Failure rate in pediatric cochlear implantation and hearing results following revision surgery

Philip A. Gardner, Robyn Shanley, Brian P. Perry

Research output: Contribution to journalArticlepeer-review

13 Scopus citations

Abstract

Introduction: In a discussion of the risks and benefits of pediatric cochlear implantation, device failure and the need for revision surgery is often overlooked. The failure rate has not been investigated extensively for this population of patients. Hearing results are under-reported following revision surgery as well. We will review our experience with cochlear implant failure, revision, and hearing results when available to better guide the preoperative counseling of families considering cochlear implantation. Methods: Retrospective chart review of all children undergoing cochlear implantation from 2004 to 2014. Results: In this review of 579 cases of pediatric cochlear implantation, a 4.7% device failure rate was identified. Additionally, there was a 0.3% device infection rate, as well as a 0.3% electrode extrusion rate. 10 patients had audiometric data prior to and following revision surgery. These data demonstrate similar pre-failure and post revision surgery pure tone average. Conclusion: Cochlear implant device failure is the most common long-term complication of surgery; fortunately, hearing outcomes following revision surgery, evaluated with pure tone average, revealed no decline in auditory performance.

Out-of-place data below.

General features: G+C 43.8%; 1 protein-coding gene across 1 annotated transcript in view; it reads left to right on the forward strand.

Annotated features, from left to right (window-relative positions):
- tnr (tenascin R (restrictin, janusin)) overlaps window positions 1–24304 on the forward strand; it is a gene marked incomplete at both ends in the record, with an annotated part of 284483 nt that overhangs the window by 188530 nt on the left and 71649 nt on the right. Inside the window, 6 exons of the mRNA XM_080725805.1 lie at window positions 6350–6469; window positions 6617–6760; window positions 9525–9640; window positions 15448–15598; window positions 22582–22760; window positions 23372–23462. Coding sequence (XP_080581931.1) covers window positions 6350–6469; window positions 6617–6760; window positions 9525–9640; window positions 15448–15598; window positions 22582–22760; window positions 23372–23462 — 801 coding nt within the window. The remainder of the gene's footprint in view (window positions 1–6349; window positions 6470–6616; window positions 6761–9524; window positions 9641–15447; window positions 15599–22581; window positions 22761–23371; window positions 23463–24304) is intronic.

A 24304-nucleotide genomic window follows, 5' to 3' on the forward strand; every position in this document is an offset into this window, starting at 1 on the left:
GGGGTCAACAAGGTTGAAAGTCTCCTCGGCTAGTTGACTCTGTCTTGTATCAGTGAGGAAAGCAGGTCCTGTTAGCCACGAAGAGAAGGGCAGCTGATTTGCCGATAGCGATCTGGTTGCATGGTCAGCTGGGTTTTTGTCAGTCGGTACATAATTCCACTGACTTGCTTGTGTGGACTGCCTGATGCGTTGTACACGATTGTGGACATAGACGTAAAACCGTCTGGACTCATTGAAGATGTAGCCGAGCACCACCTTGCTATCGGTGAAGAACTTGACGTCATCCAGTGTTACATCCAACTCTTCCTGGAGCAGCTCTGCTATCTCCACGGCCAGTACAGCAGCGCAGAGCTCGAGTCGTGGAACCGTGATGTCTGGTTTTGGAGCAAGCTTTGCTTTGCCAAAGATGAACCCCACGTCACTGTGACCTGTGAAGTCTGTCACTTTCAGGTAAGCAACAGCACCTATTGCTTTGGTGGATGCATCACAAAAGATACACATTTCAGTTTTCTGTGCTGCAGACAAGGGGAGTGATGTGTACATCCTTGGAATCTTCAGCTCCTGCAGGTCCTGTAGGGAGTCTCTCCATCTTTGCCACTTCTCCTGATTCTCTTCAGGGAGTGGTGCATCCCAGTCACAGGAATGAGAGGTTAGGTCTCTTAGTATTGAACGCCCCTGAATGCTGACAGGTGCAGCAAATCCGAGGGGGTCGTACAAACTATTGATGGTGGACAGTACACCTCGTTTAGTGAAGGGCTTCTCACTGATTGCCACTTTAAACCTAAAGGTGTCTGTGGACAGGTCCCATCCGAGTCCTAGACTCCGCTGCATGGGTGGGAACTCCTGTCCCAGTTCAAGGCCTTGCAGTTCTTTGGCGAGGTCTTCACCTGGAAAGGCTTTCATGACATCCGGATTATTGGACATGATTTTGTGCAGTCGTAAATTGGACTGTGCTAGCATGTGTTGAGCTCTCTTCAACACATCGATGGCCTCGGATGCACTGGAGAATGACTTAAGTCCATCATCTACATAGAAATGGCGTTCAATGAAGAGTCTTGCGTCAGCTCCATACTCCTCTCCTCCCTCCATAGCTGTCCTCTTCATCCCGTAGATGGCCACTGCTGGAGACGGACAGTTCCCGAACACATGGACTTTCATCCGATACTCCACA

Original languageEnglish (US)
Pages (from-to)13-15
Number of pages3
JournalInternational Journal of Pediatric Otorhinolaryngology
Volume111
DOIs
StatePublished - Aug 2018

Keywords

  • Audiology
  • Cochlear implant
  • Revision surgery

ASJC Scopus subject areas

  • Pediatrics, Perinatology, and Child Health
  • Otorhinolaryngology

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